USA (MNN) — Colombian police busted three major human trafficking rings this week, two of which were sending women to China.
Yesterday, Indonesian police arrested two men involved in local prostitution who also had international ties. Human trafficking isn’t just an overseas problem, though.
Amy Richey of EFCA ReachGlobal says it’s a challenge for the U.S. to grapple with, too.
“There’s no quick ‘Band-Aid’; there is no way to just walk in and say, ‘Here’s the 5-step program to end human trafficking,'” she states.
“However, we need to break it down so we can understand and grapple with it. It’s like planning for a big Thanksgiving dinner – if you don’t buy the turkey, you can never have the meal.”
The face of human trafficking
Exact statistics are difficult to pin down. However, the National Human Trafficking Resource Center reports over 24,000 alerts of suspicious cases were submitted to them last year. In addition, the NHTRC received a 26-percent increase in calls directly from survivors of modern-day slavery.
Those survivors might not be who you have in mind.
“There are some typical groups [of people who are vulnerable to human trafficking],” Richey explains. “Disenfranchised youth, teenage runaways, immigrants, battered and bruised women, exploited children; the list goes on.”
Typically, these people groups become vulnerable to human trafficking when life gets “messy.”
Broken and abusive families fill the foster care system. Shattered foster children fill local and county jails. Abused and/or desperate women sell themselves on street corners.
Challenges like these aren’t easy to overcome, and usually require Christ-followers to journey with individuals through hardship. As in the Good Samaritan parable, it requires risk, as well as the willingness to move outside cultural and personal “comfort zones.”
But, Richey observes, “If we can find points of intervention, and get involved in the messiness of people’s lives, we can help prevent this atrocity from ever happening.”
How the Church can stop human trafficking
As Richey explains here, prevention is the easiest way to end human trafficking. Stopping the cycle before it starts is more effective long-term than rescue efforts.
Once entangled in the underworld of sex trafficking, it’s very difficult for victims to break free.
The cost – Sex slaves are an extremely valuable source of income for traffickers and pimps. According to the International Labor Organization, each victim brings their pimp approximately $21,800 USD per year.
- The logistics – Traffickers and pimps keep a tight leash on the women and girls they control, and employ a wide range of tactics. Even when victims want to escape, they’re literally unable to break free.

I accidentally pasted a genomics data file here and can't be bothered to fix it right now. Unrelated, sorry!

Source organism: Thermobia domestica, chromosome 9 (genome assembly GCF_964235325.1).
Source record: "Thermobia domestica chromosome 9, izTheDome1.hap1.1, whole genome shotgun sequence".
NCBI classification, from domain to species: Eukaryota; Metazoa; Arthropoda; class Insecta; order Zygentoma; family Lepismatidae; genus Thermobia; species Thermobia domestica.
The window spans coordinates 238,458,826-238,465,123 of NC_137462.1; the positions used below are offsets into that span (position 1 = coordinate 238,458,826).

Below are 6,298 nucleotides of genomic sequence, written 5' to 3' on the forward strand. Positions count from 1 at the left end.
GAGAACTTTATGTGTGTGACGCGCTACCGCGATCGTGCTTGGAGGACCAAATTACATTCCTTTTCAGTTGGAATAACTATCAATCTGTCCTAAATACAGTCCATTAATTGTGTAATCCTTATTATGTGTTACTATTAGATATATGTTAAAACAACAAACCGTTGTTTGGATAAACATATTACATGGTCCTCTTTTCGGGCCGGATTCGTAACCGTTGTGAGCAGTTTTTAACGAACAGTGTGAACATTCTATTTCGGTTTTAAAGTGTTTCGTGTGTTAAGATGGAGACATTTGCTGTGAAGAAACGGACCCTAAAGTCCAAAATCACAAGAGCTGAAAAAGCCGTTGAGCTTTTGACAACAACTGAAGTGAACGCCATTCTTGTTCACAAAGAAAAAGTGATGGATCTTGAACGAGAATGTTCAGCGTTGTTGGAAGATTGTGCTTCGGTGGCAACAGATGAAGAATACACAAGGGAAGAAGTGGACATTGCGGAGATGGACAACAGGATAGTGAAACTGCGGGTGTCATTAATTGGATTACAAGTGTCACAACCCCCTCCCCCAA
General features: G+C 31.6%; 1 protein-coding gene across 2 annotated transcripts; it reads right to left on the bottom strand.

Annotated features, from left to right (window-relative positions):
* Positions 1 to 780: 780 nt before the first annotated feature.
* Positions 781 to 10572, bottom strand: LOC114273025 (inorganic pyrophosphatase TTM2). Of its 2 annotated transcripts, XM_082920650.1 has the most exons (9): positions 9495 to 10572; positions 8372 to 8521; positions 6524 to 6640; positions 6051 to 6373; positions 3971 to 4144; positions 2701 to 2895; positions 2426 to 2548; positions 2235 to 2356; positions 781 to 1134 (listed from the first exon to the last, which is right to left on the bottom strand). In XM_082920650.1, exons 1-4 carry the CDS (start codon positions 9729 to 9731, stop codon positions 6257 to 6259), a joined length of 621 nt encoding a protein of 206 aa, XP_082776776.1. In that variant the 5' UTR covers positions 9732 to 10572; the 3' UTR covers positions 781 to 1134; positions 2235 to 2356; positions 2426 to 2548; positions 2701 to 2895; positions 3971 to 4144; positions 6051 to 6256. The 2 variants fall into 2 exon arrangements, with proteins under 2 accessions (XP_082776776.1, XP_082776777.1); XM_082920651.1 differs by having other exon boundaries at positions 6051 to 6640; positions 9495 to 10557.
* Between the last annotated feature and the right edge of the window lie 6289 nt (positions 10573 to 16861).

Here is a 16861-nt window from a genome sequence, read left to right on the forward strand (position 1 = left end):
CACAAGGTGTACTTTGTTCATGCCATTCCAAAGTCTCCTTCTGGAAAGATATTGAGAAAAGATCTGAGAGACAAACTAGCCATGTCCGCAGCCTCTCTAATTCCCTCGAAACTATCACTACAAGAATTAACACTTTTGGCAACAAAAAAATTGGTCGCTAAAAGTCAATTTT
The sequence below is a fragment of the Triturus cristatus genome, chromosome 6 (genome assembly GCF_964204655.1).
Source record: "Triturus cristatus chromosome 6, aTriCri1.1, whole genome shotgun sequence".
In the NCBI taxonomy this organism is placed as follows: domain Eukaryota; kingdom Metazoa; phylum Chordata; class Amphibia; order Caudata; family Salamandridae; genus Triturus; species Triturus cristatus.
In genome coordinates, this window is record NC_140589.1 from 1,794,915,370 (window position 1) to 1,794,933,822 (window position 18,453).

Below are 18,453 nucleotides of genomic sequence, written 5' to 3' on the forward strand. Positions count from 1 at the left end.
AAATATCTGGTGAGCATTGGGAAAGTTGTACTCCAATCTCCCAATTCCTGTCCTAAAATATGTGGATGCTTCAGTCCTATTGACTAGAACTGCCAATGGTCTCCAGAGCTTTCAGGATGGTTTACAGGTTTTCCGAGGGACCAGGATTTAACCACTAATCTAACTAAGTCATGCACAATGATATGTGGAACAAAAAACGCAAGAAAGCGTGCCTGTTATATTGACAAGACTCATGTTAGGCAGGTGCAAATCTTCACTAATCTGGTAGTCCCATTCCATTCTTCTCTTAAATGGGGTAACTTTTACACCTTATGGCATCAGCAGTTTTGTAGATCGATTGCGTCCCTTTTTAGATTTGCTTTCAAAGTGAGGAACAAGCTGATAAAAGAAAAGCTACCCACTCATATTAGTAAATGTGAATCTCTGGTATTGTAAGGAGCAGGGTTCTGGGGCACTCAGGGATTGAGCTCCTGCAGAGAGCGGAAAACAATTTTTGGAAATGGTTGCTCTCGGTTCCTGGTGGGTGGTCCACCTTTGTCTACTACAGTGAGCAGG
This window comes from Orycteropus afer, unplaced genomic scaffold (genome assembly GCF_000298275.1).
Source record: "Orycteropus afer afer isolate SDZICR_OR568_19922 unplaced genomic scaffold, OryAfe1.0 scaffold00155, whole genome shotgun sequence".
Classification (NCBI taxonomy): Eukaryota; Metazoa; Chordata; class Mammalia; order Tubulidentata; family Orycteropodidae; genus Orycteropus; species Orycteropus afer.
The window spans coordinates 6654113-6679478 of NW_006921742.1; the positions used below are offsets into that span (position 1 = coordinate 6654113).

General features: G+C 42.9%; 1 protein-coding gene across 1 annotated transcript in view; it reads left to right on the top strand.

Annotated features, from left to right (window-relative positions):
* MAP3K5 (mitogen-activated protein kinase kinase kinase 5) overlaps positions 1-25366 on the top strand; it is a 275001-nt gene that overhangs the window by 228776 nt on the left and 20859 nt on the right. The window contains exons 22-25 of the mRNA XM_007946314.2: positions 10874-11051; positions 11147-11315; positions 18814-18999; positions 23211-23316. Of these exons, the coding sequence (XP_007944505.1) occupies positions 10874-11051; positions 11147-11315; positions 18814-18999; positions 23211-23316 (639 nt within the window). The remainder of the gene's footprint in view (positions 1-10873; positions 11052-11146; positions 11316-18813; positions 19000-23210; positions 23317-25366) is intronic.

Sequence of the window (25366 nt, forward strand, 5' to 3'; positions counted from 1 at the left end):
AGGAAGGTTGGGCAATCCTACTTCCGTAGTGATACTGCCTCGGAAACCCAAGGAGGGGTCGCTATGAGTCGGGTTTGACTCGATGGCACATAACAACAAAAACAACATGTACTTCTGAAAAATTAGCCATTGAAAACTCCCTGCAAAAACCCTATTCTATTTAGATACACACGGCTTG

- The motivation – Sex slavery doesn’t just damage women and girls physically; it wreaks havoc on their minds, emotion and will. In the same way an animal is “broken” to stay within set physical boundaries, people are conditioned to stay within certain parameters.
When explaining this concept to individuals and church groups, Richey uses the visual aid pictured above.
“It helps people understand the context and the complexity of the issue,” she explains, identifying different-colored strings that represent the people ensnared by human trafficking and factors that keep them there.
The complexity and enormity of human trafficking can make it seem like a hurdle that’s impossible to overcome. However, there are a few places you and your church can start that often get overlooked.
According to the latest data, the U.S. foster care program is “home” to nearly 400,000 children.
A third of the children who are eligible for adoption will wait more than three years for a “forever family.”
“Oftentimes, they end up as runaways or in the juvenile justice system,” Richey says. The Polaris Project reports one of six runaways in 2014 were likely child sex trafficking victims.
Buddy-up with foster kids, Richey suggests, or become a mentor. If there are foster parents in your church, form support groups to help them navigate the rough waters of fostering. Help them be a Christ-like example for the kids in their care.
The pornography industry amasses an estimated $13 million annually, and every 39 minutes a new porn film is created in the United States.
“It’s naïve of us to think this is not impacting our churches, and we need to have open and honest conversations. We need to hold people accountable, and we need to make sure that church youth groups are talking about difficult topics like pornography.”
Human trafficking isn’t limited to sexual exploitation. The definition of human trafficking also includes forced labor. As families consume everyday products and services, Richey explains, they need to be aware of the business practices behind it.
With the gift-giving season fast approaching, take time to research the practices of companies on your family’s “wish list.”
“Chocolate is an industry that’s just notorious for using children in different parts of the world, and then not even paying the children that are working [for them],” says Richey.
It’s a cultural shift that will take years to unfold, she adds, but it’s still one that desperately needs to be started. Learn more about EFCA ReachGlobal’s efforts to end human trafficking here.
Loving the “least of these” is part of being a Christ-follower. “Jesus told us to live our life in a way that other people would see His Light, and that we would be the flavor, we would be the salt, to our world.”
Please pray the U.S. Church becomes more aware of, and involved in, the issues on its doorstep.